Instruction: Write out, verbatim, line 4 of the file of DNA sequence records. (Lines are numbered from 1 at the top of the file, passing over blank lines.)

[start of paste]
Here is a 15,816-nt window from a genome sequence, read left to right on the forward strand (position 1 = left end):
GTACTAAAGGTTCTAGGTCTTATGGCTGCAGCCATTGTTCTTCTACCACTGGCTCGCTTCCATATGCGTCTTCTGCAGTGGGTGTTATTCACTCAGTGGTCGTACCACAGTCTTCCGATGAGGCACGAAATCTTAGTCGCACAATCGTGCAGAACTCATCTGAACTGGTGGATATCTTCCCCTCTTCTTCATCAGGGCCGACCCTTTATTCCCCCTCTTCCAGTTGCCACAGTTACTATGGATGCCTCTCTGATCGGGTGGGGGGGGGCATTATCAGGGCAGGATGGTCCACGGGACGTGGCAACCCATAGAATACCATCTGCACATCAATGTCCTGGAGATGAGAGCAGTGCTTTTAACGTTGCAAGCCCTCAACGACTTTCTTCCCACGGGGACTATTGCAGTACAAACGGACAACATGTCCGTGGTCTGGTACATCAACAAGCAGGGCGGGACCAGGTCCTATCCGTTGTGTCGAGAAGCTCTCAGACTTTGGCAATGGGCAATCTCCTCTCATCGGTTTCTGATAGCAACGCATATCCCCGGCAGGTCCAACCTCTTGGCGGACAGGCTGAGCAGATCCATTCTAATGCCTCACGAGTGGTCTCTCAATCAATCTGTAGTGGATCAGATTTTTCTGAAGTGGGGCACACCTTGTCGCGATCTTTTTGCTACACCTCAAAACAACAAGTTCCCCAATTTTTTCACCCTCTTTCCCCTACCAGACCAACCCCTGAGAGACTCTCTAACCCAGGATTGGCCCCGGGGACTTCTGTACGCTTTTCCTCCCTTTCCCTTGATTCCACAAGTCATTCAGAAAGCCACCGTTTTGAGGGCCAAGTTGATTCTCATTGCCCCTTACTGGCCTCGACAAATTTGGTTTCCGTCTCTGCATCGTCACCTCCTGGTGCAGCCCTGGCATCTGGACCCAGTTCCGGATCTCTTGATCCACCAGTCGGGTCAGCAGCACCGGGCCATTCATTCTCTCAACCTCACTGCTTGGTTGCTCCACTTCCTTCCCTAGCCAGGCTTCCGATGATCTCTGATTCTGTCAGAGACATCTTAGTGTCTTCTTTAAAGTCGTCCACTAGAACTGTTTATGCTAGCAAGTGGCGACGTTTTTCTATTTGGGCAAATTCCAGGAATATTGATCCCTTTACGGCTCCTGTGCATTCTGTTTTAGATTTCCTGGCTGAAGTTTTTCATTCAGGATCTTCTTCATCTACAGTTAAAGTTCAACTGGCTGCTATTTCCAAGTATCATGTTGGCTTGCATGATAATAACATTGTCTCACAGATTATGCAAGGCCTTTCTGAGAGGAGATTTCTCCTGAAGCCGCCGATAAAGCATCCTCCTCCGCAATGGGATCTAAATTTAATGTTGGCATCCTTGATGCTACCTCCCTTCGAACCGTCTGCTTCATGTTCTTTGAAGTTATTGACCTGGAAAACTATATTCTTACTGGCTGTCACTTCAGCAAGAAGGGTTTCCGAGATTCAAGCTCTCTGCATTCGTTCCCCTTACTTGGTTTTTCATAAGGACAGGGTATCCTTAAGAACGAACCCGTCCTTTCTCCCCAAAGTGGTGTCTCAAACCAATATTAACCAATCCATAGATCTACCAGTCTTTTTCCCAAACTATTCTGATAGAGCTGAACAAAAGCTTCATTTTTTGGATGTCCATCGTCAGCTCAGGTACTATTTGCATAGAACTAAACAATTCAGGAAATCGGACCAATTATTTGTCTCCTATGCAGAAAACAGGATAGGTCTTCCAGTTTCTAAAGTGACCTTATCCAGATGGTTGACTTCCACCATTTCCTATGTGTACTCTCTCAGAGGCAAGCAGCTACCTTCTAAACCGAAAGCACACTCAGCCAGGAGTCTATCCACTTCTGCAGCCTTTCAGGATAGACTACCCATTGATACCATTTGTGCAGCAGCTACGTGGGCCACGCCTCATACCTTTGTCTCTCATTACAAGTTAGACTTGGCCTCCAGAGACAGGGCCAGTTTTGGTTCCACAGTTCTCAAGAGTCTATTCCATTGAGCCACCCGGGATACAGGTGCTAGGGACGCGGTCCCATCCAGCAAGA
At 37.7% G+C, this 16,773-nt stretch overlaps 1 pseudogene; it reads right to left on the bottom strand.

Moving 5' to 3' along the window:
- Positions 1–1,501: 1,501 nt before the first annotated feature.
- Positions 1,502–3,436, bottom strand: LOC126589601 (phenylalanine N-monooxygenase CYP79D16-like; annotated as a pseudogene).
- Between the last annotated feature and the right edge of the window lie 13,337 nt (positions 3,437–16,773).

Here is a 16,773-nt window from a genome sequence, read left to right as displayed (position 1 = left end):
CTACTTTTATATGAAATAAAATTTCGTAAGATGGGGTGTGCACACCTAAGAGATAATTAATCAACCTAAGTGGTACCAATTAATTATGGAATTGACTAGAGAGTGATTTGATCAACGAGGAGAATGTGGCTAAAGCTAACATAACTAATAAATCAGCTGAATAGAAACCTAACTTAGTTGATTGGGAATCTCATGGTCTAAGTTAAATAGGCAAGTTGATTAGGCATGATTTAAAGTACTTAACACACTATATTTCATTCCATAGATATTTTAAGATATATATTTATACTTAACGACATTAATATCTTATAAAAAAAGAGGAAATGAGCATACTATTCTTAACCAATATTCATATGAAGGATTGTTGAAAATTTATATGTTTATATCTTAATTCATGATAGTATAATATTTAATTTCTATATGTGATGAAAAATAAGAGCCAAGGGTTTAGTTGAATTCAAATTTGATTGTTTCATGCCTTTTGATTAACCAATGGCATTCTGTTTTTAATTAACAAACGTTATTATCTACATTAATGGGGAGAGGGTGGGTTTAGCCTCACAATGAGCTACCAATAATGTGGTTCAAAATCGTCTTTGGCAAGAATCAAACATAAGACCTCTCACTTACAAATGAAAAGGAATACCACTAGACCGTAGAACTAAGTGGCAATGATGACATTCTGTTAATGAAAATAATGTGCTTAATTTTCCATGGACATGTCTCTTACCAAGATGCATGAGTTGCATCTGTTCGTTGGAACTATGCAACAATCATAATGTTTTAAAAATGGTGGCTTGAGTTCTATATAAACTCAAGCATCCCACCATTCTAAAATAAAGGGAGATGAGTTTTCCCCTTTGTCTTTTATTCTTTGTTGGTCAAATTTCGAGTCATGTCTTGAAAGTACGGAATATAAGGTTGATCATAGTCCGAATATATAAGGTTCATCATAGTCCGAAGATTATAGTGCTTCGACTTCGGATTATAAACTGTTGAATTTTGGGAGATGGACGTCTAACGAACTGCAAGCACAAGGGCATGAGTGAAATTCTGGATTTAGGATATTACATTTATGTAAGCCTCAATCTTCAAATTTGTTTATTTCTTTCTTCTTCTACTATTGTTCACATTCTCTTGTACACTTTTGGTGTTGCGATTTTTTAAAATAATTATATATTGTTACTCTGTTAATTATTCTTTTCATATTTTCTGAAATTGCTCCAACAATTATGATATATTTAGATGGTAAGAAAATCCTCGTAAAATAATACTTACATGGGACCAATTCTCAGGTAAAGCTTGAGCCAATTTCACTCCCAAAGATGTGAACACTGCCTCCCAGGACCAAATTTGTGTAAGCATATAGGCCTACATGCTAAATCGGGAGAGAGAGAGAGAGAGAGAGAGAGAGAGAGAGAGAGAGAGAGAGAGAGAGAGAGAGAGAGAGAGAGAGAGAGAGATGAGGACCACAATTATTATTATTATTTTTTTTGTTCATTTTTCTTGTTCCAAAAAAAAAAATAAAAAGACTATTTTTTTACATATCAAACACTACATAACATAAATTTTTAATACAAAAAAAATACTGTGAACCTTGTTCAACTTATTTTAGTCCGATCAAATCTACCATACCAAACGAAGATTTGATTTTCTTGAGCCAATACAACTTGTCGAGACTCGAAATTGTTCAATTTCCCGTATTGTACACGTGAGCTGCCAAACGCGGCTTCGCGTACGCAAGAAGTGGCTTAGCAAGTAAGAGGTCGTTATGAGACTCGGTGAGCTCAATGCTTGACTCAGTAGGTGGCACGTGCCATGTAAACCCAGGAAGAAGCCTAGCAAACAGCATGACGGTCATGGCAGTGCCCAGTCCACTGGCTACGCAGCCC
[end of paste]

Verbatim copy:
Moving 5' to 3' along the window: